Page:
Beyond Story

The Unnamable from Three Novels by Samuel Beckett. Grove Press. 407 pp. $15.95.

Much to my chagrin, The Unnamable was too much for me. I was doing well with Beckett, reveling in the sentences, not letting the strangeness of his Three Novels bother me. Molloy did seem to be about Everyman, the way all of our grand projects are psychologically motivated, the way that, despite all we think we’ve done with our lives, we haven’t done anything. Malone Dies seemed an odd commentary on the creative process itself. A man realizes he is dying, he clearly sees the end coming, so he decides to tell some stories while he’s here, and to make some assessment of his property. I figured The Unnamable would actually be about death. Beckett doesn’t care about naming anyway; call your character Murphy, Molloy, Malone; who gives a shit? There is something beyond our own individual life that exists, but we can’t say what it is. As my Zen teacher says, death is inconceivable. No concept is adequate to it. Open mouth already a mistake.

“Where now? Who now? When now? Unquestioning,” is the opening line, and the unnamed narrator at times seems to make out Molloy, or Malone, in whatever shadowy space he or she or it is in. It isn’t even consciousness that Beckett seems to be describing. It’s something more primal. There is a kind of prologue about this unnamable space, but then our narrator takes a deep breath and launches into one of those immense paragraphs (pp. 298-407) that goes back into a past that sounds vaguely like what he’d described in the previous two novels. He was at that level where life and death are the same thing, contained in some larger thing called Existence, not that it’s namable. (As Suzuki Roshi once said, “You will always exist in the universe in some form.”) But there was no context for the sentences. They were just out there in the soup. I felt utterly lost.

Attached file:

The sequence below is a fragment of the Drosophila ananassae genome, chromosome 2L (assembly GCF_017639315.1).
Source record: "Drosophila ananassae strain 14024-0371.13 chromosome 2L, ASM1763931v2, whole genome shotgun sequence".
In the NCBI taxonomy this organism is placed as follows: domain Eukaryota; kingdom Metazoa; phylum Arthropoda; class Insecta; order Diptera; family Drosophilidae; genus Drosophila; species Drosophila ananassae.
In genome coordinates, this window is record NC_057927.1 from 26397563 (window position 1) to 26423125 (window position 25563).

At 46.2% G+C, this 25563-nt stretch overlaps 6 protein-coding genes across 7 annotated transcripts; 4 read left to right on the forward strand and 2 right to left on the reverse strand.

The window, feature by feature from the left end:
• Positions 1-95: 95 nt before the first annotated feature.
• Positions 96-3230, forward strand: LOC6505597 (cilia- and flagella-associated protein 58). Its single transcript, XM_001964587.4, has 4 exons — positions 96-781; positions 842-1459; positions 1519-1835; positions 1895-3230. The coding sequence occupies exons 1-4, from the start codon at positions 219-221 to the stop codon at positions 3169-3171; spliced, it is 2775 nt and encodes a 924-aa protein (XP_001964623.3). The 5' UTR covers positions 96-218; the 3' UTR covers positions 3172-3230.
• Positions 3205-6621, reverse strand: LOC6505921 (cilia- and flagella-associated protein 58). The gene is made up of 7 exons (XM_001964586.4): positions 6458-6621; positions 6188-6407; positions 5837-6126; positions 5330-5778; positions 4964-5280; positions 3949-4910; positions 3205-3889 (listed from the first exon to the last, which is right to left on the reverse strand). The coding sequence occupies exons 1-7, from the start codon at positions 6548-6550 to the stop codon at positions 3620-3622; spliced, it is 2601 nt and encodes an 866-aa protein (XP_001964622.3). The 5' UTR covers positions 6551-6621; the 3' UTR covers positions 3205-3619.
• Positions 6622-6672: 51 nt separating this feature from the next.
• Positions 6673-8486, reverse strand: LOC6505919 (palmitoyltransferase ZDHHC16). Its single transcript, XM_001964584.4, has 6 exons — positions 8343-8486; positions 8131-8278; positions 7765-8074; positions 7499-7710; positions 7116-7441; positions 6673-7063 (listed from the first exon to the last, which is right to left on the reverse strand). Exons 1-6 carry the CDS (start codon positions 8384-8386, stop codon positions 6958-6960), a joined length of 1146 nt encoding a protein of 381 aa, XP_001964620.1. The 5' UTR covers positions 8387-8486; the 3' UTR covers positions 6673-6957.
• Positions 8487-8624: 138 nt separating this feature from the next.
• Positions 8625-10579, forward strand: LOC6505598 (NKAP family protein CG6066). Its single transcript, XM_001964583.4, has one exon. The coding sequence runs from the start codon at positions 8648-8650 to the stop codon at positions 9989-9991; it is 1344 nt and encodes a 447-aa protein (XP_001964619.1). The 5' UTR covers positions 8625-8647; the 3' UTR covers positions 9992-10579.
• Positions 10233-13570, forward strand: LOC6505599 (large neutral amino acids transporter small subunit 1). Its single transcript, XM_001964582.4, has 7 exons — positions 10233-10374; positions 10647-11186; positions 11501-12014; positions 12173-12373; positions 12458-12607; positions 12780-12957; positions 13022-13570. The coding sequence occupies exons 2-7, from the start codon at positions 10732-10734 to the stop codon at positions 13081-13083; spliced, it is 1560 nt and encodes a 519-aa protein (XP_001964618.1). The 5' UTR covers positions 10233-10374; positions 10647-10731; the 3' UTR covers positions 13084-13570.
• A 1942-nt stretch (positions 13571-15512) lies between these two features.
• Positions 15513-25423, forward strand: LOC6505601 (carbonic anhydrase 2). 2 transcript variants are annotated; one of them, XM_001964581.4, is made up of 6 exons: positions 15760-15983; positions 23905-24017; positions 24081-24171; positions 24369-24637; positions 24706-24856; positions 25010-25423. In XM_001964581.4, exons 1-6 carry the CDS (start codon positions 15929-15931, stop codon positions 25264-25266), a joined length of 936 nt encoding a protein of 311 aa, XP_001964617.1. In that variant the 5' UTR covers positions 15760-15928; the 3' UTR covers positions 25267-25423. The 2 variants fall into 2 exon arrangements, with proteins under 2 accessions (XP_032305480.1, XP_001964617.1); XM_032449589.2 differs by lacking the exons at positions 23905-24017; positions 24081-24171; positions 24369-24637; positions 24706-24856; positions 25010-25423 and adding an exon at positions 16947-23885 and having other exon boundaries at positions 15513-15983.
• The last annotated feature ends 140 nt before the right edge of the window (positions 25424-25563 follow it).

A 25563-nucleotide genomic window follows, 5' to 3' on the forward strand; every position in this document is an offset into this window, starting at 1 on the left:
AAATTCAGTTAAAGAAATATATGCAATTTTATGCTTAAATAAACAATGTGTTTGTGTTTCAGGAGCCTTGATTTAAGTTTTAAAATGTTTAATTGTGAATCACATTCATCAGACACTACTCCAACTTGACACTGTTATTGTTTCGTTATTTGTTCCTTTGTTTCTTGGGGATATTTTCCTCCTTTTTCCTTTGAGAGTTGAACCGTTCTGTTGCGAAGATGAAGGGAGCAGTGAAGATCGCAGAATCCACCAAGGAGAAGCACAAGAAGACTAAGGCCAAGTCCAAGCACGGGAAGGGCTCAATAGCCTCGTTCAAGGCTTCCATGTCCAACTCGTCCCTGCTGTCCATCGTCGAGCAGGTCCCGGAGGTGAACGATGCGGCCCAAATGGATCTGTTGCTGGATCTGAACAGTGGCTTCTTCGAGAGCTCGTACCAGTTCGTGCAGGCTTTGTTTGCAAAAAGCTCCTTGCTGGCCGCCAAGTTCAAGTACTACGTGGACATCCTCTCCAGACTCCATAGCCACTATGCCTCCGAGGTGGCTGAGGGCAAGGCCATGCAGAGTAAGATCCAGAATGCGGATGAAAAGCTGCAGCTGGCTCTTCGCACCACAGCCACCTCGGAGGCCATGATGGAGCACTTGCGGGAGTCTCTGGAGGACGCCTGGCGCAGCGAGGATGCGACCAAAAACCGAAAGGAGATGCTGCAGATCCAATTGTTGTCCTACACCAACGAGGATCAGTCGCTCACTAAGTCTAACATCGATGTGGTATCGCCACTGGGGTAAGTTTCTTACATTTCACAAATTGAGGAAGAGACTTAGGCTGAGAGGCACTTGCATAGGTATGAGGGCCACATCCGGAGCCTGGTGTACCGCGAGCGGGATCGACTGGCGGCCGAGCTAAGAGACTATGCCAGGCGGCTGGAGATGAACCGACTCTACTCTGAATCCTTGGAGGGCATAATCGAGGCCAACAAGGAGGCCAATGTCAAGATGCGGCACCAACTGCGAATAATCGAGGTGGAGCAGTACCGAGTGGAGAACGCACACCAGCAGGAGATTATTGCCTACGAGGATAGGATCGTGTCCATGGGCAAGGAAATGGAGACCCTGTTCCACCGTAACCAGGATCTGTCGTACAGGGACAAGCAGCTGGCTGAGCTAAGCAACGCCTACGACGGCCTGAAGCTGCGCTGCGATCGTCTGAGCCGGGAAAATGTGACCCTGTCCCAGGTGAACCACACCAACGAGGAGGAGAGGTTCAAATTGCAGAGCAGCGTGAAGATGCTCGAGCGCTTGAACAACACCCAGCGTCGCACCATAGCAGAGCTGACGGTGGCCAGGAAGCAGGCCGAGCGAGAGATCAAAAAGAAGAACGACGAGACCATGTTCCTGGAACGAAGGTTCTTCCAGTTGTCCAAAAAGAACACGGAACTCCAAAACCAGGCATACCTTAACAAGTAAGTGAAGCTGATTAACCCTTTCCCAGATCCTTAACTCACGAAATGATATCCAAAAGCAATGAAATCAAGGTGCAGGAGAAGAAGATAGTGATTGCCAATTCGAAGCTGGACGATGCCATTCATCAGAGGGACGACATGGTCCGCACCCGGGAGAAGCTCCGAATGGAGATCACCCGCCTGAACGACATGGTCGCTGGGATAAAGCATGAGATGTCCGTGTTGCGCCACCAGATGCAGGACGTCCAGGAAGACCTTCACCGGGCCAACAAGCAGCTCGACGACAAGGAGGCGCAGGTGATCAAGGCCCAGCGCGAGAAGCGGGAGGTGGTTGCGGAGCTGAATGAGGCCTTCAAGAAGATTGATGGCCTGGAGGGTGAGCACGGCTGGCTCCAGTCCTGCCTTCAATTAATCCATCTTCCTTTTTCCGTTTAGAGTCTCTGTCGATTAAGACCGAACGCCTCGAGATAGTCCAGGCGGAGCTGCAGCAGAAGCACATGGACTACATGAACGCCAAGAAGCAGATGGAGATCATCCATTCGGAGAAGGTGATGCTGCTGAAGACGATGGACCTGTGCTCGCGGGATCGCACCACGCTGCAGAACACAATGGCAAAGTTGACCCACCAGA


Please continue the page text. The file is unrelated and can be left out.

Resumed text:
There was one evening when I was convinced that I’d left my bookmark in the wrong place, I hadn’t read up to where I was. (When there’s never a new paragraph, it’s hard to find your place.) There was another when I kept reading the same thing again and again. When you’re picking up the book every evening with no idea what happened before, or what might happen next, it’s at the very least disconcerting. I’m a person who looks forward to his reading. I wasn’t looking forward to this.

Finally one evening I started a more conventional narrative—Mat Johnson’s Loving Day—and felt immediately hooked. A story! It sucked me in and I couldn’t go back.

I believe I understand what Beckett was getting at. Most of us think that our life is our story. David Guy was born in Pittsburgh in 1948 to loving parents blah blah blah. Some of us make a big deal of creating our story, to fulfill a certain image. That’s a lot of what Facebook is about. I have also read recently about a couple of rather different performers, Madonna and Amy Winehouse; one characteristic they shared was that they recorded huge amounts of their lives, as if they were their own Boswell (or as if a camera were their Boswell). Madonna began doing so for her movie Truth or Dare and has kept it up ever since. The filmmakers for the new documentary Amy had no trouble locating footage; Amy herself had recorded almost everything. It’s as if these women were creating the novel about their lives as they lived. They got to a point where they believed it.